It is Saturday morning and so fine, I have just washed Harold and put him to sleep. I have not anything pressing so I hasten to the pleasant task of writing some more twaddle to you. I have had such a good recovery from my confinement. Everything seemed to go on so well compared to last time and baby thrives so much better with not having the bottle. I had a terrible time at the birth, I was so long ill and so severely held, I did wish I had you with me. It would have been such a comfort but the nurse was very kind and my friend Mrs. Allen was with me. She reminds me so much of you in her personal appearance and more so in her disposition. I never had a friend I thought so much of. They have only been a short time out here, came from Dipton. He is a local preacher with us and I suppose a very good one. She is about my own age and has four children, youngest Addison's age, many a happy hour we spend together. I can talk freely to her and she to me, you would like her I am sure.
You will see by the date that I have taken a long rest. Well the truth is I have been so very busy I have scarcely known how to turn. Mr.&Mrs. Stanger and their two sons arrived here from Melbourne, and we had them to entertain for 3 days. They slept out and we have had to look to them and help them in settling down, getting a house and few things to start with. Poor things, they are to be pitied, Mr. Stanger is very nervy and poor Millie is a long way gone in consumption. We got the news of your dear little daughter's birth a week ago. I was so delighted about it, I hope she will be spared to you and be a comfort to you all the days of your life. Dear little Kate will be proud of her sister, I wish I could see her and kiss her sweet face. Dear Ellie hug her and kiss her and bless her for her Aunty, over and over again. Some people have said to me, it would have been nice if my baby had been a girl but it would have not filled Mary's place. Dear little Mary, it seems a sweet memory to have had such a dear little child. I like to sit thinking of her and picturing her face and fancying I see her trotting about. She could talk so well too.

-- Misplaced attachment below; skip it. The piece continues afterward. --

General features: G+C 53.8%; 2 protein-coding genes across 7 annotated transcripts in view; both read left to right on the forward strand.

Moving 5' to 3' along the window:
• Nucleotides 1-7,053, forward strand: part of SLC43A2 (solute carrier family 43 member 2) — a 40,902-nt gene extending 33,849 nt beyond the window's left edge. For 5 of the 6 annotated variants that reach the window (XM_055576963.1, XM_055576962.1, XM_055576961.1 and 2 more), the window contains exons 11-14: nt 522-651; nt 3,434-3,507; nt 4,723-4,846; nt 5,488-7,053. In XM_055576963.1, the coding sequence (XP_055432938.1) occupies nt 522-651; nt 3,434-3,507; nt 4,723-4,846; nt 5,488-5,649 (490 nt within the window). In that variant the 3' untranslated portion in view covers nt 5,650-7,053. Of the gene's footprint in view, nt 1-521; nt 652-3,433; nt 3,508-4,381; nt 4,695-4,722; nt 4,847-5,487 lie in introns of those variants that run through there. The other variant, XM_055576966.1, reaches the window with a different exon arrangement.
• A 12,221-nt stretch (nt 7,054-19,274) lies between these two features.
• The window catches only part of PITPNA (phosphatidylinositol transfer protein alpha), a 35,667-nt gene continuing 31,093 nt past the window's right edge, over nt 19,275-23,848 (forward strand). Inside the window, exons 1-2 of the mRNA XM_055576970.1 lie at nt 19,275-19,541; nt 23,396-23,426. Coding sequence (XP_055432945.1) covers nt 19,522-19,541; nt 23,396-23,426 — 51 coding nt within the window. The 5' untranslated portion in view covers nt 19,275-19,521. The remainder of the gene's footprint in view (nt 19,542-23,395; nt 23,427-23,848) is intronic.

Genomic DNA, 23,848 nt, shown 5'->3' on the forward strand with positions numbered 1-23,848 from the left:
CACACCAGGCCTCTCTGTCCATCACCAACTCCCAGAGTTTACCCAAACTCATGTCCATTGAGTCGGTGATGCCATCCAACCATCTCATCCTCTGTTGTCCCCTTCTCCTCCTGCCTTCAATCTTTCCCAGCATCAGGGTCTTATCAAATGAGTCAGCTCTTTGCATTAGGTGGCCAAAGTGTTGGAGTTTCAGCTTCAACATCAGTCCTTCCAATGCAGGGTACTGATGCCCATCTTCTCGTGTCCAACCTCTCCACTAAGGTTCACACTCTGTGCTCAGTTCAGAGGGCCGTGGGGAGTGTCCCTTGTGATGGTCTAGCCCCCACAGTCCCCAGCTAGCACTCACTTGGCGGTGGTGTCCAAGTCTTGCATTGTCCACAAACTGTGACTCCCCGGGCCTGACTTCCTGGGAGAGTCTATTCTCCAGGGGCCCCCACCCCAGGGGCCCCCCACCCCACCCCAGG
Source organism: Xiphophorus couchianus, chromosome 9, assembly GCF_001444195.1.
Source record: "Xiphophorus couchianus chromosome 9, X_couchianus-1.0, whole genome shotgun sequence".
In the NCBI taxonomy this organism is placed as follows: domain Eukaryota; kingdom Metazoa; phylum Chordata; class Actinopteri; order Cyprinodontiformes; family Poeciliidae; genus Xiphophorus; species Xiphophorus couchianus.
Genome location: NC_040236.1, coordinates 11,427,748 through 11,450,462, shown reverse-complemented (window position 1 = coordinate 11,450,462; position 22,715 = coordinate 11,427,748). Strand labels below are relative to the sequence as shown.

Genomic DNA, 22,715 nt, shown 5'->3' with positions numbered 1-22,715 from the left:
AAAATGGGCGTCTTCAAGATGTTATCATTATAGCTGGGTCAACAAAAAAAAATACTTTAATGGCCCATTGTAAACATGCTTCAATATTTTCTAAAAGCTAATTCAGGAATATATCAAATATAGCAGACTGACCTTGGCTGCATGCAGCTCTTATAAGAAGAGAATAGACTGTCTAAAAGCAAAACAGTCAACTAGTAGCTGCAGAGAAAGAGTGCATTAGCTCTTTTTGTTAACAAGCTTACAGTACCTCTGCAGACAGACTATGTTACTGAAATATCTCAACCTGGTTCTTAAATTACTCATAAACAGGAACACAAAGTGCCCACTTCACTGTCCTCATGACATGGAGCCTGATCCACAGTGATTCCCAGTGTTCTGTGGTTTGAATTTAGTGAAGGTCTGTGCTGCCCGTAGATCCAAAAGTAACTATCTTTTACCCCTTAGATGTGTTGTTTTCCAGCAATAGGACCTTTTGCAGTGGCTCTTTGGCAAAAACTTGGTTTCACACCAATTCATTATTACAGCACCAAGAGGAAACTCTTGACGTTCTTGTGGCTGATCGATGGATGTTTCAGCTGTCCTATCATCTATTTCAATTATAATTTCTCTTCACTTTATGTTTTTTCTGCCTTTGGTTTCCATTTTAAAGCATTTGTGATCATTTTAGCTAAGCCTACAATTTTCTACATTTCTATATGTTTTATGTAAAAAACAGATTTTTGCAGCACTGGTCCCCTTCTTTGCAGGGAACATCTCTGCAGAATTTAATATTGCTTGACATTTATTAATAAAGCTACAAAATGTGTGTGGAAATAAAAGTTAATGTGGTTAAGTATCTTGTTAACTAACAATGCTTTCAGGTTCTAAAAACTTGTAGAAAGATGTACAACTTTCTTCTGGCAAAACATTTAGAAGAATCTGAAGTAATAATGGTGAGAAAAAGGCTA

I must finish now, just time to catch
the mail. Yours in love Kate.
Old Port Road
near Port Adelaide
Dec 8th 1880
My Dear Ellie
I am almost ashamed of myself, for neglecting writing to you for so long; but I have been kept so busy, for I have had both Nellie and Addison down with measles. Nellie is not quite recovered yet, although in a fair way, but I have been thinking of you every day. I hope by this time you have got nice and strong, and that your little Annie is growing apace; may God bless her, and make her a blessing to you. We often talk of you all, and feel not a little anxious as to how the war affects you and your work in Aliwal.